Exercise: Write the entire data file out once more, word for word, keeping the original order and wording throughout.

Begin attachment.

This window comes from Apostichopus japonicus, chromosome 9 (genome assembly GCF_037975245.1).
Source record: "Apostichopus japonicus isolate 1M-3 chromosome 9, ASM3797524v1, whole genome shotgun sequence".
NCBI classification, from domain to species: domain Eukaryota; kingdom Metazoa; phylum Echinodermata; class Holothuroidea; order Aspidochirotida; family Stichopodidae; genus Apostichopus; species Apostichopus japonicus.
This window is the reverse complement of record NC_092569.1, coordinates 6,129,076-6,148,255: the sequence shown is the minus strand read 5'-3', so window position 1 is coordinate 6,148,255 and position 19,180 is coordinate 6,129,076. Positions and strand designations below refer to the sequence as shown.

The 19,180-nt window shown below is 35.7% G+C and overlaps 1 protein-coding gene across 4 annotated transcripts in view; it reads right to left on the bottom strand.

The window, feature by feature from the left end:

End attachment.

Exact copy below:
This window comes from Apostichopus japonicus, chromosome 9 (genome assembly GCF_037975245.1).
Source record: "Apostichopus japonicus isolate 1M-3 chromosome 9, ASM3797524v1, whole genome shotgun sequence".
NCBI classification, from domain to species: domain Eukaryota; kingdom Metazoa; phylum Echinodermata; class Holothuroidea; order Aspidochirotida; family Stichopodidae; genus Apostichopus; species Apostichopus japonicus.
This window is the reverse complement of record NC_092569.1, coordinates 6,129,076-6,148,255: the sequence shown is the minus strand read 5'-3', so window position 1 is coordinate 6,148,255 and position 19,180 is coordinate 6,129,076. Positions and strand designations below refer to the sequence as shown.

The 19,180-nt window shown below is 35.7% G+C and overlaps 1 protein-coding gene across 4 annotated transcripts in view; it reads right to left on the bottom strand.

The window, feature by feature from the left end: